Because of the unfortunate tendency in certain societies (India, for one, a definite P-I-E derived society) to prefer sons over daughters, it is quite possible that ancient nomadic tribes and later, those who more or less settled into tiny enclaves to begin animal husbandry and farming, found themselves with an excess of -- let's put it bluntly -- horny young men. Now let me tell you, as we know today all too well, horny young men cause TROUBLE, and lots of it. When there are not enough young women to go around to hook-up (modern terminology) with all those horny young men, all Hell Breaks Loose!
This is not a new phenomenon by any means, but we are so damn stupid, still, and we are so ignorant of our own long history as human beings, that we refuse to learn the lessons from the past -- and I'm not talking Nazi Germany, although that is a very good example, actually.. . And so we, as a world, just keep dealing with the same old problems over and over and over again. Holy Hathor, how stupid can we get? Okay, don't answer that...
Letting my imagination roam about a bit, here is a possible thesis:
Initiation was quite possibly over an eight-year period (age 8 to age 16) and the "packs" of boys who were sent off into the wilderness or otherwise banished from the homes and settlements into which they had been born were comprised of eight boys each. But they were not sent out on their own. They were under the leadership of a "werewolf" or shaman [some of whom might have been females] who would guide them and teach them the ways of how to survive in the wilderness, teach them discipline, and the concepts of honor, loyalty, brotherhood and, ultimately, manhood.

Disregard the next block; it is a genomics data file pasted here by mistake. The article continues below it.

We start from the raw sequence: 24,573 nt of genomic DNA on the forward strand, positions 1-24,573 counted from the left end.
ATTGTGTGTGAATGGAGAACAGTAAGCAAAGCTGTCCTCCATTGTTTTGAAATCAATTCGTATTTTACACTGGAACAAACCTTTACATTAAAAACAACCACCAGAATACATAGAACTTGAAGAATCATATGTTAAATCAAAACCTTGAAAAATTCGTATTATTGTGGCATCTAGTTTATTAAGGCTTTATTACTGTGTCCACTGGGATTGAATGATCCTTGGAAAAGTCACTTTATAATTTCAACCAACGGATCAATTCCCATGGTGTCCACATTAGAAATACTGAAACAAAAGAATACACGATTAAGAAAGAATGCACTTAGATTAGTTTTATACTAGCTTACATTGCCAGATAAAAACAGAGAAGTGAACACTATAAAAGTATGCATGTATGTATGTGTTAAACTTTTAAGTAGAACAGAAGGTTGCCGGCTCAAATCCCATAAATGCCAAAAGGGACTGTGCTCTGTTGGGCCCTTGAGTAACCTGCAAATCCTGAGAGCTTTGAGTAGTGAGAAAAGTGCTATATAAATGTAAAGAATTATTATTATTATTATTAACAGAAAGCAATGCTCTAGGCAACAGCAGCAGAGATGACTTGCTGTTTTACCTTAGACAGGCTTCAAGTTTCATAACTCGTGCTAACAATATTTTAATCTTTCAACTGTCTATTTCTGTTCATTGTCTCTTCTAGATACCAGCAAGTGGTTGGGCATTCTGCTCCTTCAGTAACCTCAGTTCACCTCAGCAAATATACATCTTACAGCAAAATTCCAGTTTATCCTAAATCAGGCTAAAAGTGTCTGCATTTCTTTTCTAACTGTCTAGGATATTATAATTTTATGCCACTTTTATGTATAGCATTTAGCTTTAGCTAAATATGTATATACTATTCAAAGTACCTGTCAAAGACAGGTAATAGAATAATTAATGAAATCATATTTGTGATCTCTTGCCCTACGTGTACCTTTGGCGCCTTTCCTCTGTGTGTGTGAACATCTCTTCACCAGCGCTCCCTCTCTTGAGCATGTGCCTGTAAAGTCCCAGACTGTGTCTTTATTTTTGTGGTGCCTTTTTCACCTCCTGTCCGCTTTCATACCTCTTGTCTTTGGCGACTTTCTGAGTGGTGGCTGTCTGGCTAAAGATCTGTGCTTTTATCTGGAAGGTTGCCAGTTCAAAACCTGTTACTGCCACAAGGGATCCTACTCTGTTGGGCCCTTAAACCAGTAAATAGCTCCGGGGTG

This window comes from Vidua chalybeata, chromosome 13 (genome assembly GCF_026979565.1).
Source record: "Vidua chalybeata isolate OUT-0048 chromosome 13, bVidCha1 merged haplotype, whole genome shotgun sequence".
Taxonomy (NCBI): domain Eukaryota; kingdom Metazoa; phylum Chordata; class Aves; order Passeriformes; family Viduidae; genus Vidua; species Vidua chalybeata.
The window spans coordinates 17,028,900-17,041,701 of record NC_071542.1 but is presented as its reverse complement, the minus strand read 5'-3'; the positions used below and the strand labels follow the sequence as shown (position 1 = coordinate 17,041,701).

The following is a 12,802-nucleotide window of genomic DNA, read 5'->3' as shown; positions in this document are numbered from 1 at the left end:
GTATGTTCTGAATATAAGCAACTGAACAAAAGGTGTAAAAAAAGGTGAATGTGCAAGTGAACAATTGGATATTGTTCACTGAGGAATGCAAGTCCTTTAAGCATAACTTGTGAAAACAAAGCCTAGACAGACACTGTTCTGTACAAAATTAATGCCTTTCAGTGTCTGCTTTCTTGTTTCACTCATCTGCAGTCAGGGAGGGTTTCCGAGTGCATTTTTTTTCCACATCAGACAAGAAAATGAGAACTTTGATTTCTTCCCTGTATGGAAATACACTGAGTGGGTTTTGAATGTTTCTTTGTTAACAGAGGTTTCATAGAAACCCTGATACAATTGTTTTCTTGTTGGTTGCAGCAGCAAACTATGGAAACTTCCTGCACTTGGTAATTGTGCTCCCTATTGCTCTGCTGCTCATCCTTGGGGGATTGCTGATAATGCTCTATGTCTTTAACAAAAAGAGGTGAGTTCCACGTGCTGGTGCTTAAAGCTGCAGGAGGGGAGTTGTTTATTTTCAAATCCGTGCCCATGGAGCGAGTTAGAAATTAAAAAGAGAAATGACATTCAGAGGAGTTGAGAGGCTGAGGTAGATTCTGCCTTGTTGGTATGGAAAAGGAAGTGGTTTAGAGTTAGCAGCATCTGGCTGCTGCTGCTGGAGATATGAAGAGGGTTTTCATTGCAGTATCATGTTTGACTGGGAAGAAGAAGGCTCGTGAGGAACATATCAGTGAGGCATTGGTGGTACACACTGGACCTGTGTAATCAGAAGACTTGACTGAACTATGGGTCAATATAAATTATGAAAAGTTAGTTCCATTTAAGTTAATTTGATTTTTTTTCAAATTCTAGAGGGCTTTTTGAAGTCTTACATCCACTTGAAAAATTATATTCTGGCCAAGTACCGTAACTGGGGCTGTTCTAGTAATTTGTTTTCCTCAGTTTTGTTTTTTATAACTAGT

What is the average number of wolves who run in a pack? Don't know - do you?
What about those carefully cut up pieces of canine skulls found buried at Krasnosamarskoe? You know, back in the day (the way ancient days), some cultures called their board game pieces "dogs" or otherwise named their games after canines, such as the ancient Egyptian game "Hounds and Jackals." What is that all about? Is it so far fetched to see a connection between the ancient times of these "packs" of boys sent off to learn how to become disciplined men and warriors, who sacrificed their dogs (OH GODDESS!), the slicing and dicing up of their doggies' skulls (OH GODDESS!) into bits and pieces, and possibly doing divination with them by tossing them onto a grid drawn into the ground?
Think about it.